Budgeting. It can be a scary word when we hear it. Or one that we often throw around but never stick to. I can honestly say I have never been the best at saving my money. I prefer to live life without worry and that means carelessly spending money on food, books, clothes and everything in between. I found it easy to save for my last 3 week Europe trip without strictly budgeting, however, this time around, I need to ensure I have plenty of money to cover my 5 week trip, settling in London and enough left over in case things don’t go as planned. I also want to have a small amount saved that I can build upon to travel during the European Summer. This has meant that I have put myself on a very strict and very tight budget, and I’m proud to say for the first time in my life, I am sticking to it. Of course budgeting will be different for everyone. We all have different incomes and different expenses. However, I hope that these following tips can apply to anyone regardless of their income or expenses.
- Work out how much you want in the long run – Before you do anything, work out a rough estimate of how much you want to save in the long run. This does not have to be definite or set in stone, just a rough guess. Work towards this goal and if it changes along the way, adapt your budget to suit. I started out with a smaller figure before creating a tighter budget to save just that little bit extra to make sure I am not leaving myself with nothing. Perhaps you will start with a large, strict budget and realise you do not need to save so much and relax on your savings a little bit. I did some research in to how much a general 5 week holiday in Europe may cost and how much I would need to set myself up in London and just created a rough estimate from there.
- Cancel any subscriptions that you don’t use – I won’t say cancel all of your subscriptions, you have to allow yourself some things. Keep subscriptions to things you use on a regular basis. I use Netflix often and it is a low monthly cost so I decided to keep this. However, I also had subscriptions to Stan and Foxtel which I rarely used, so I cancelled these and save over $35 a month on those (it might not seem like a lot, but it adds up). Once my phone contract ended I swapped to a different provider offering the same services for half the price, now I am able to save that leftover money.
- Download a budgeting app or keep a record – I found the Daily Budget app to be very useful when working out a budget for myself. It allows you to input your income, your recurring expenses and how much you would like to save. It then calculates how much money you can spend a day. Once you’ve set it all up you can add in any extra income and record what you are spending and on what.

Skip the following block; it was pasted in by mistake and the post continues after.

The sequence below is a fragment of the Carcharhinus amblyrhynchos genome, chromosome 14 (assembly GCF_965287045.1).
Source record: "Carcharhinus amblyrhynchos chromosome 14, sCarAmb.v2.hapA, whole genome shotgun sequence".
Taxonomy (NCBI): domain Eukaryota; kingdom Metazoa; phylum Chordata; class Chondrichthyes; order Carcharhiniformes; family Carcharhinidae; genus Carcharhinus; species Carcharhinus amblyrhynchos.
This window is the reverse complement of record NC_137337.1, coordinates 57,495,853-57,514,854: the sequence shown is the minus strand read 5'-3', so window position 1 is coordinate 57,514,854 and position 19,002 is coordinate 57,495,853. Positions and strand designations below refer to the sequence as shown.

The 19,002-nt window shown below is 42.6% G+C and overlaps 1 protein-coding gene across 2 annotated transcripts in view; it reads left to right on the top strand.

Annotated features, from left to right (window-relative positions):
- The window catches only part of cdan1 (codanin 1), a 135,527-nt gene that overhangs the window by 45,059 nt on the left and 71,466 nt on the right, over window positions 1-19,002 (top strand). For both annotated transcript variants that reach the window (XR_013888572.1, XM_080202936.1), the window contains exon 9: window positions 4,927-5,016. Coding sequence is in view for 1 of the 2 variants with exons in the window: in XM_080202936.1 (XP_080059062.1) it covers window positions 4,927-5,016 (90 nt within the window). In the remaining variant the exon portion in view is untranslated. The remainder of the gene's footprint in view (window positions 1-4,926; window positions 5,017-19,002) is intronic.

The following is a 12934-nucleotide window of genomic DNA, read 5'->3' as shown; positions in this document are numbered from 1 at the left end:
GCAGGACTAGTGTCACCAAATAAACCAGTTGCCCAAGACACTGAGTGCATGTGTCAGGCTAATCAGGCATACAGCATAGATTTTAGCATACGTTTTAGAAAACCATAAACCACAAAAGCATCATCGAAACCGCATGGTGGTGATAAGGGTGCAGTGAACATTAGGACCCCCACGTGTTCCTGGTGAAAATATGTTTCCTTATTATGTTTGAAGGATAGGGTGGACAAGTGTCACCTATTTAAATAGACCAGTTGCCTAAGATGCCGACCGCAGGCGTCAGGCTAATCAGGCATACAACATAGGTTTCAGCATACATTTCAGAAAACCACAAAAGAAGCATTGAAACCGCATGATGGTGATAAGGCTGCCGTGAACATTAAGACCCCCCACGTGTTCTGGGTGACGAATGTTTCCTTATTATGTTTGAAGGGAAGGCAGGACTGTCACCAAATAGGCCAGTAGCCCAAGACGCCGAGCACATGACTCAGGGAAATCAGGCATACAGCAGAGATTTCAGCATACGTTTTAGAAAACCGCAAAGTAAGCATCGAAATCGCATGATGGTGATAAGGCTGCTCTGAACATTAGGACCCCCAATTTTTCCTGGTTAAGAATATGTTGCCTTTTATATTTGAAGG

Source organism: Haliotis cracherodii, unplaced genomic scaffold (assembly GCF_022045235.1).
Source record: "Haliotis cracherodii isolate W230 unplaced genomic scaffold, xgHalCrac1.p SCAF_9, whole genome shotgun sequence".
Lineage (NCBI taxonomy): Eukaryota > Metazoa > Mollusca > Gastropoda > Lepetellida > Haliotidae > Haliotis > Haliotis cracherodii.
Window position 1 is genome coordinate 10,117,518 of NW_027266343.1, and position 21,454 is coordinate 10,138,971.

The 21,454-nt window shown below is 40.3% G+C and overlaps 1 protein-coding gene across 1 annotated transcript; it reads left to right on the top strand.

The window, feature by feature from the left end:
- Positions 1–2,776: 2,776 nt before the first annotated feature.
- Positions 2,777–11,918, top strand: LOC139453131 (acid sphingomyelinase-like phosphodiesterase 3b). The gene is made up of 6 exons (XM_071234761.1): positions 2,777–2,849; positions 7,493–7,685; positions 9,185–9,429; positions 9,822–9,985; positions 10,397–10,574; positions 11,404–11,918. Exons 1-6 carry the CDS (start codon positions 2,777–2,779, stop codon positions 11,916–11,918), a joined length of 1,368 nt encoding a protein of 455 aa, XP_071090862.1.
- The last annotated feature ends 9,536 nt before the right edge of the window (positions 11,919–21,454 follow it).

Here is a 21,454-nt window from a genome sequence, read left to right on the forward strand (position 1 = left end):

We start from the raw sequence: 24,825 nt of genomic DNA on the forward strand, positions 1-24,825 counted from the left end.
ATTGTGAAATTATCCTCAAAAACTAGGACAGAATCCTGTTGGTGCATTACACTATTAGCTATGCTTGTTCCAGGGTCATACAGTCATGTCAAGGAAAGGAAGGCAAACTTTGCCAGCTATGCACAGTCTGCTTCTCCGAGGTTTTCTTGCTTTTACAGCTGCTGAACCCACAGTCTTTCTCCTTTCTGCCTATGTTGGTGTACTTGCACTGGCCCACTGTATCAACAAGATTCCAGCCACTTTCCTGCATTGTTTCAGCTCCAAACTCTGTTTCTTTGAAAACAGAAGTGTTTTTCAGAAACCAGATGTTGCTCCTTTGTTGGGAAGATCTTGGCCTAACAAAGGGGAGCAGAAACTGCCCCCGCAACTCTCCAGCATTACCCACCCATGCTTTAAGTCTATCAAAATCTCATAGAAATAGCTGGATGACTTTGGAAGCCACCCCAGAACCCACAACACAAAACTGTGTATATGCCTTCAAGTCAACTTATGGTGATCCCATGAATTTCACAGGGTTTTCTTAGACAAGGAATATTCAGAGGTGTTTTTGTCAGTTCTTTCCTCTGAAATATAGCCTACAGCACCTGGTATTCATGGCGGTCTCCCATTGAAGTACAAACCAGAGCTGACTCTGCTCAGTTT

- Do free things – Having fun doesn’t need to cost money. Go for a walk, go to the beach, find a free museum. I’m lucky enough to live near some amazing National Parks and exploring the outdoors is a fantastic free way to spend your time and catch up with friends. Go waterfall hunting or find a new favourite trail walk. If the outdoors isn’t your thing then perhaps spend more time reading, invite friends over for a movie night, become a true Netflix binge addict and watch TV shows and movies. If free activities don’t interest you at all, allow yourself small amounts of spending money on activities. $5 here and there for a coffee doesn’t hurt, just don’t get in to the habit of doing it all the time. If you’re from Melbourne, check out Lonely Planet’s list of free things to do in Melbourne.
- Cut out anything that you don’t NEED – This can be the trickiest one to stick to. When I go to spend money, I now ask myself ‘but do I NEED this?’ If the answer comes back as ‘no’ then don’t buy it. I had an addiction to buying books. I have so many it will take me years to read them all, but I continually went back and bought more and more. I have simply cut this out, as well as buying clothes. I have plenty of clothes and do not NEED any more. I have always been one to go out for regular dinners, I have not cut this out completely, just reduced how often I do this. I have limited myself to once a week, and I no longer go out for lunch at work. Packing your own lunch every day saves more than you would think. Be kind to yourself, don’t take absolutely everything away from yourself, allow yourself one or two things here or there.